The information thus obtained is used in the process according to the present invention by, e.g., a microprocessor for the "intelligent" control of the flow of water in a washing unit, but also for the low-current drain monitoring of the state of rest as well as for the automatic adaptation to different shapes and materials of the wash basin of such appliances.
Among other things, a successive approximation process, which has been known as such, is suitable for determining or adapting the detection power. It makes it possible to determine the detection power at a low technical effort and at nearly any accuracy. Starting from half of the maximum possible radiation power, the radiation power of the infrared light pulse is increased or decreased at decreasing, binarily weighted power increments continuously and depending on the output signal of a threshold value amplifier located in the infrared receiving channel. The process supplies the detection power directly in binary-coded form.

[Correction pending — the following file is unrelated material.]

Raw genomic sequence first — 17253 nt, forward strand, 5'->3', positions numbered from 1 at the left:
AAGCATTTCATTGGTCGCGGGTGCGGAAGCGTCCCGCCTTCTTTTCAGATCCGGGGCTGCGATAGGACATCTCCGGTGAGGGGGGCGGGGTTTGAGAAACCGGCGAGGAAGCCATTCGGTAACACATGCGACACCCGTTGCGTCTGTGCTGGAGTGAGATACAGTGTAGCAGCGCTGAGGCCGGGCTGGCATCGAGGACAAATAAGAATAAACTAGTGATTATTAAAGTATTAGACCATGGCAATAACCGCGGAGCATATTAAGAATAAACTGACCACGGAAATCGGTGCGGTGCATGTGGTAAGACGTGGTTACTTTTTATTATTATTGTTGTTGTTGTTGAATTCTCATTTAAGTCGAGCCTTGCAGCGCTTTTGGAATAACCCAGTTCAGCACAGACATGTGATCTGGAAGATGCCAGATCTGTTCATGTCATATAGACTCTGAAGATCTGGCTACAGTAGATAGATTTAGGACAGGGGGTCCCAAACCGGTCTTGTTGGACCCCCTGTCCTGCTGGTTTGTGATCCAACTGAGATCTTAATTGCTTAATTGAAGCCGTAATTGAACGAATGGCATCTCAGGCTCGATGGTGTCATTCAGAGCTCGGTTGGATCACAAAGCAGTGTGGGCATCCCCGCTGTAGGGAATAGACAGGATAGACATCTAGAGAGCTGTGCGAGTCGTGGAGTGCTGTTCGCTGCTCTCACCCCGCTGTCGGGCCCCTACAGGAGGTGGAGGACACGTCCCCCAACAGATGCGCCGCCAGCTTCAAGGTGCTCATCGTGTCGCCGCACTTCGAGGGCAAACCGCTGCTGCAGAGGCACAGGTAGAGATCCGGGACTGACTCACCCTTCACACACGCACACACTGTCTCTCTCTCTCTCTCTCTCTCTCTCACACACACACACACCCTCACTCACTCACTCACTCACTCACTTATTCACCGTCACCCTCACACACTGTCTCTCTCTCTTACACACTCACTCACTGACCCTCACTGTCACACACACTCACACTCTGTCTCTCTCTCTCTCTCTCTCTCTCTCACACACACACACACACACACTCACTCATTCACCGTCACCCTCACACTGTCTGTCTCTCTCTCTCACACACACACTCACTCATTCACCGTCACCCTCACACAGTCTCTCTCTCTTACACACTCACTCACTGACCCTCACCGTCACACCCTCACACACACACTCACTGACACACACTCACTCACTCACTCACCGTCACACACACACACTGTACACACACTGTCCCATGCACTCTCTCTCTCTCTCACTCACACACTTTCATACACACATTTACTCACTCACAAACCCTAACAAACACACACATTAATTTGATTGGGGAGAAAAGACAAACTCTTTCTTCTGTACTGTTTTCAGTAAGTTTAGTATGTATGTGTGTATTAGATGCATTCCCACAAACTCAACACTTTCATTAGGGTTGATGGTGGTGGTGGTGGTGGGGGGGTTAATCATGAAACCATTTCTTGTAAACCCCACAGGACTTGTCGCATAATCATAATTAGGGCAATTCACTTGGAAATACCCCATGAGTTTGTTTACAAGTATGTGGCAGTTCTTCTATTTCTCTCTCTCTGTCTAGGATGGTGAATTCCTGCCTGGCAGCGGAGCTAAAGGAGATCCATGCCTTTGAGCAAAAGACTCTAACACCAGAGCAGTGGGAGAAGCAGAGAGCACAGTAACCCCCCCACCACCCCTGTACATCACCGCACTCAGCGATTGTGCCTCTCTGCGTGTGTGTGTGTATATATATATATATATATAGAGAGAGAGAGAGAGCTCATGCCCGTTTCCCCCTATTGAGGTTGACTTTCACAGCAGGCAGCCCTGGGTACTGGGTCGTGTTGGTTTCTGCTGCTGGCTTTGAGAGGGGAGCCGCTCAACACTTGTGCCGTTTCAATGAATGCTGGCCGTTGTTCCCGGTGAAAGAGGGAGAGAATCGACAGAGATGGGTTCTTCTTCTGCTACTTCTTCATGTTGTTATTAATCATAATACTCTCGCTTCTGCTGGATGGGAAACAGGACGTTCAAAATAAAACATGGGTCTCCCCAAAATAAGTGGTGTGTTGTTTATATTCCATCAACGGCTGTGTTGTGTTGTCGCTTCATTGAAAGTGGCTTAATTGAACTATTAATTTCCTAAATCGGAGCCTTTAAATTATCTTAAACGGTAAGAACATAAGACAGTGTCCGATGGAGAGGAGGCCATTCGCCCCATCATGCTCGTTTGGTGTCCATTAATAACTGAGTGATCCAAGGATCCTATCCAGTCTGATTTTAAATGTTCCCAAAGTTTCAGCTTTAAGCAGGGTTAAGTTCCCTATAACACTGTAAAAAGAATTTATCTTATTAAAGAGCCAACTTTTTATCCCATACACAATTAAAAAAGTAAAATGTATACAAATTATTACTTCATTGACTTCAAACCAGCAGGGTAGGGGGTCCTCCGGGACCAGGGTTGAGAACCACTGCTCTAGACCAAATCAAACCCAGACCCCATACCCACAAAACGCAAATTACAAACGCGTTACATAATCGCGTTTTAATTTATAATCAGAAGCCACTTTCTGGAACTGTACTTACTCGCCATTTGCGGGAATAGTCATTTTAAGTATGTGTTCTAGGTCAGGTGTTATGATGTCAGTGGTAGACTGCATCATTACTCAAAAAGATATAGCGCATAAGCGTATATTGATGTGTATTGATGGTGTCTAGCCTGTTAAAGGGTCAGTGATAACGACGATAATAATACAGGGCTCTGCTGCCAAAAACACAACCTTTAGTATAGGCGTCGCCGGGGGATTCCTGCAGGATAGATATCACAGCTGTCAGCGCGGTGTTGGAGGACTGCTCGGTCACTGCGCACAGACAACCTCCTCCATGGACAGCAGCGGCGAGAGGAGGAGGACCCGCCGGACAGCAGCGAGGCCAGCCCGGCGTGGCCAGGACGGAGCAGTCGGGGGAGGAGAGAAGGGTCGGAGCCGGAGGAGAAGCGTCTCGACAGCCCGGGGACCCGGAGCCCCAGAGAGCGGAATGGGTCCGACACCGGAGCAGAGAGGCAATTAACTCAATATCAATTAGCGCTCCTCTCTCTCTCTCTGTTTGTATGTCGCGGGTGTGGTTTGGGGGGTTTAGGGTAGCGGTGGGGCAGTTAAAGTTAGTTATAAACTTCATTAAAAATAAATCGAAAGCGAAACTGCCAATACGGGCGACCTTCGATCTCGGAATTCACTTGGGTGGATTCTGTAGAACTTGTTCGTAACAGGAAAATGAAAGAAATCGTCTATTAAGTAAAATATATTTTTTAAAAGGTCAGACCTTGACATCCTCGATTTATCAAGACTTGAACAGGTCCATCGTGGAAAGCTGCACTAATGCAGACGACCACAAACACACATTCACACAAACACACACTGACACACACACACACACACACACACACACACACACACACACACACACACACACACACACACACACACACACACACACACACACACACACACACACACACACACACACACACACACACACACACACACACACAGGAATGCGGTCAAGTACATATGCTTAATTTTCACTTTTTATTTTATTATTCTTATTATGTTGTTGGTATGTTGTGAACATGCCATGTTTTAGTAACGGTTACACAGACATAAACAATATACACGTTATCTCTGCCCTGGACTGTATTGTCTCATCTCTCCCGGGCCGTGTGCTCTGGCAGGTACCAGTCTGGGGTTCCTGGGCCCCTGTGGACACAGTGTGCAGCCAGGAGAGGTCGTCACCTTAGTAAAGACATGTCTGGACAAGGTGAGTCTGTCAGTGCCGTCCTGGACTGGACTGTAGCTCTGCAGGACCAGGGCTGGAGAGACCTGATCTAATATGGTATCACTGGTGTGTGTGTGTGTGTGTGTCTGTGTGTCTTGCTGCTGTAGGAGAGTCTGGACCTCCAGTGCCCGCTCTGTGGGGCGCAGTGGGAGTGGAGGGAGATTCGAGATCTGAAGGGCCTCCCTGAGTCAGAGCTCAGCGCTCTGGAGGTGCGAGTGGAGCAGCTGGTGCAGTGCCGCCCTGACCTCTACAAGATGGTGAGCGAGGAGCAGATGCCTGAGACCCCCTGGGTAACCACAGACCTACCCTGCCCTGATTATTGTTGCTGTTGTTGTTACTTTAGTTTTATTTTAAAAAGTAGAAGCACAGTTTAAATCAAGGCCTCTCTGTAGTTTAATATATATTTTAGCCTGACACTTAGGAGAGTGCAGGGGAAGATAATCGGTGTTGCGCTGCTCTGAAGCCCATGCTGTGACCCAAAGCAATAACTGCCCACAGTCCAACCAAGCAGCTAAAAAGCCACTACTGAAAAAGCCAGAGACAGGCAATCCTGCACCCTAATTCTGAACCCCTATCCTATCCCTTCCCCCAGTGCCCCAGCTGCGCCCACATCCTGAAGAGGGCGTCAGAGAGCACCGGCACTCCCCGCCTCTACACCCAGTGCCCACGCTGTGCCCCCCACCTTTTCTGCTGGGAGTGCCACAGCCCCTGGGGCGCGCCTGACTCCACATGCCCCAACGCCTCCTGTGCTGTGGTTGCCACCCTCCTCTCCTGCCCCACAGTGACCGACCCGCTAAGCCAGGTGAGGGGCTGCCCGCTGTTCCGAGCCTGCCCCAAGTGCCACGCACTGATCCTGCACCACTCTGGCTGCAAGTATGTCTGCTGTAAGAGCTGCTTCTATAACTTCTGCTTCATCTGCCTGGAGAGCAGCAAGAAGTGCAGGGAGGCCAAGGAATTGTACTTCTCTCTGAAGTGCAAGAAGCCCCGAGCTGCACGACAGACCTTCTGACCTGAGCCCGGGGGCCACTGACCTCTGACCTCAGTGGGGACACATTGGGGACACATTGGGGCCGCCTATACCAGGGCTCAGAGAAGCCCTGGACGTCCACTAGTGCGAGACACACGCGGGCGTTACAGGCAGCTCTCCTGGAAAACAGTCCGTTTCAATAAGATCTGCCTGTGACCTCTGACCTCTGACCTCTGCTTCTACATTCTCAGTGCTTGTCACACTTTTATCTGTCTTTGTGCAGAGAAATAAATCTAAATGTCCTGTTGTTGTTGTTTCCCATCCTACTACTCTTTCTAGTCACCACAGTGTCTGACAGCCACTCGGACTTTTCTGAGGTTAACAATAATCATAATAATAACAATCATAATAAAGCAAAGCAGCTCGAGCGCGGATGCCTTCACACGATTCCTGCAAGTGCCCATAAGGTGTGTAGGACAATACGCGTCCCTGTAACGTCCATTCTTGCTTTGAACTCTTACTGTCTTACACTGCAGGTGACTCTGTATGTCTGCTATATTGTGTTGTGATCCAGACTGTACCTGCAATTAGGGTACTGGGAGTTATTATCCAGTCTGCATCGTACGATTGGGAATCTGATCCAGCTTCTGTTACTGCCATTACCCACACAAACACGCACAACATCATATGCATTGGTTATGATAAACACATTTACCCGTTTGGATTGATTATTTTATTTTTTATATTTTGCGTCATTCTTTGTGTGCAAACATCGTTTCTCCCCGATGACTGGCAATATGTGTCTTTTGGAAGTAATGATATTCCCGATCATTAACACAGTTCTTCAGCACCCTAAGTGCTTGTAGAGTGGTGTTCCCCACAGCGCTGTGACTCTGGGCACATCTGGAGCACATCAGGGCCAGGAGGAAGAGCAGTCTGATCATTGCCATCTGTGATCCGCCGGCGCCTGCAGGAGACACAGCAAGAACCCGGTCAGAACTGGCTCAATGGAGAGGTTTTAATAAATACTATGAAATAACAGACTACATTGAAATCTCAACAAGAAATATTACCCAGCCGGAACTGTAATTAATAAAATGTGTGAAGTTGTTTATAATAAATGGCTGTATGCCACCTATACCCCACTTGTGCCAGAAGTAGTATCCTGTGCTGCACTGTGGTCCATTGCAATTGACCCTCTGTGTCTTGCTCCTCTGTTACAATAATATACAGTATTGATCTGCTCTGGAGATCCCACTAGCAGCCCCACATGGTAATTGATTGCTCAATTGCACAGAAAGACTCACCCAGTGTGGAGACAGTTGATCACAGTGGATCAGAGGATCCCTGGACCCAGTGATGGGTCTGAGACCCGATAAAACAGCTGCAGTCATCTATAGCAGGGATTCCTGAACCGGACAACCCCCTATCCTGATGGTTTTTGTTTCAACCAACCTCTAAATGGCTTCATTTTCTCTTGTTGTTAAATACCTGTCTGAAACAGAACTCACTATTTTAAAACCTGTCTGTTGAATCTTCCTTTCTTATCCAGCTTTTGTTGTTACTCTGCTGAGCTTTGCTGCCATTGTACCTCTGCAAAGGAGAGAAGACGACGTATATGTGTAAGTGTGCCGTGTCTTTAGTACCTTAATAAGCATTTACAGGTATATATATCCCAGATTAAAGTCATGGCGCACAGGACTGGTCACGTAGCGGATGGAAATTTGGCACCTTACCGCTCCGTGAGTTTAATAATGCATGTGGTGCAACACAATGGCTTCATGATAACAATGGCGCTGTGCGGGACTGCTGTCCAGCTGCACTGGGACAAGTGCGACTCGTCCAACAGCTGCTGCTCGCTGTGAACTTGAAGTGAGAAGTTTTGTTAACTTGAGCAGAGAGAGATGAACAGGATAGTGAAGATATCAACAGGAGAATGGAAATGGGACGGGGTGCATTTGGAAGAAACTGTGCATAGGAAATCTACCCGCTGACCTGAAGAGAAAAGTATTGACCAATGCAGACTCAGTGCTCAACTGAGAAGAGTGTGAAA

A sanitary appliance is in the state of rest during more than 97% of the overall operating time. During this state of rest, the detected area must be continuously monitored for an object that may enter this zone, e.g., a hand in the case of washing units. It is therefore decisive for the life of the battery that the active object or hand recognition function should operate at the lowest possible battery power consumption during this rest time. The process according to the present invention, which will be described below, makes possible object or hand recognition with an especially low current drain during the phase of rest.
The microprocessor and the entire electronic system are in a low-current drain "sleep mode," without any outwardly directed activity. After expiration of a time delay of a few tenths of one second, the microprocessor "wakes up" by means of its "watchdog" function, and monitors the "presence" of the background or of the washbasin by means of two transmitted infrared pulses in the microsec range, which correspond, with their radiation power, to the upper and lower tolerance limits of the previously stored detection power of the washbasin. This process lasts a very short time, e.g., a fraction of one millisec.